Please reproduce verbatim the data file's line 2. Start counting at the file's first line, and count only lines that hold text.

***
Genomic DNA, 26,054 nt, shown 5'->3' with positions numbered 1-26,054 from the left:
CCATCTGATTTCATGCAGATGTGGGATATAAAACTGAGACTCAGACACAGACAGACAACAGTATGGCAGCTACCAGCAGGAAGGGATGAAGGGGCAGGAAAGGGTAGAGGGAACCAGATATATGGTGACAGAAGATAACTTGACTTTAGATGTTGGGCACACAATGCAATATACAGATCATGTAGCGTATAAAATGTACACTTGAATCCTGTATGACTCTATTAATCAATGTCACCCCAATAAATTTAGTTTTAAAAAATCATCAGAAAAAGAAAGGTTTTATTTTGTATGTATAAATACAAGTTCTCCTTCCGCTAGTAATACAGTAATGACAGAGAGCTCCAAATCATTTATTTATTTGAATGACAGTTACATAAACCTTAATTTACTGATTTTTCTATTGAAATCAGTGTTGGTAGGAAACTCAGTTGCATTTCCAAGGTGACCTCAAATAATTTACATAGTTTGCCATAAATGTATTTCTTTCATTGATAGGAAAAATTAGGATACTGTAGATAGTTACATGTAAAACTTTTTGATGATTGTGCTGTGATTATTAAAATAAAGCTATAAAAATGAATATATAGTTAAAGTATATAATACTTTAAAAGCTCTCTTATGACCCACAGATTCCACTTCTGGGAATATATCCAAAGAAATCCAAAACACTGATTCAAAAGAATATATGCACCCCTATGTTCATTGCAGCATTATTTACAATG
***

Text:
CCATCTGATTTCATGCAGATGTGGGATATAAAACTGAGACTCAGACACAGACAGACAACAGTATGGCAGCTACCAGCAGGAAGGGATGAAGGGGCAGGAAAGGGTAGAGGGAACCAGATATATGGTGACAGAAGATAACTTGACTTTAGATGTTGGGCACACAATGCAATATACAGATCATGTAGCGTATAAAATGTACACTTGAATCCTGTATGACTCTATTAATCAATGTCACCCCAATAAATTTAGTTTTAAAAAATCATCAGAAAAAGAAAGGTTTTATTTTGTATGTATAAATACAAGTTCTCCTTCCGCTAGTAATACAGTAATGACAGAGAGCTCCAAATCATTTATTTATTTGAATGACAGTTACATAAACCTTAATTTACTGATTTTTCTATTGAAATCAGTGTTGGTAGGAAACTCAGTTGCATTTCCAAGGTGACCTCAAATAATTTACATAGTTTGCCATAAATGTATTTCTTTCATTGATAGGAAAAATTAGGATACTGTAGATAGTTACATGTAAAACTTTTTGATGATTGTGCTGTGATTATTAAAATAAAGCTATAAAAATGAATATATAGTTAAAGTATATAATACTTTAAAAGCTCTCTTATGACCCACAGATTCCACTTCTGGGAATATATCCAAAGAAATCCAAAACACTGATTCAAAAGAATATATGCACCCCTATGTTCATTGCAGCATTATTTACAATG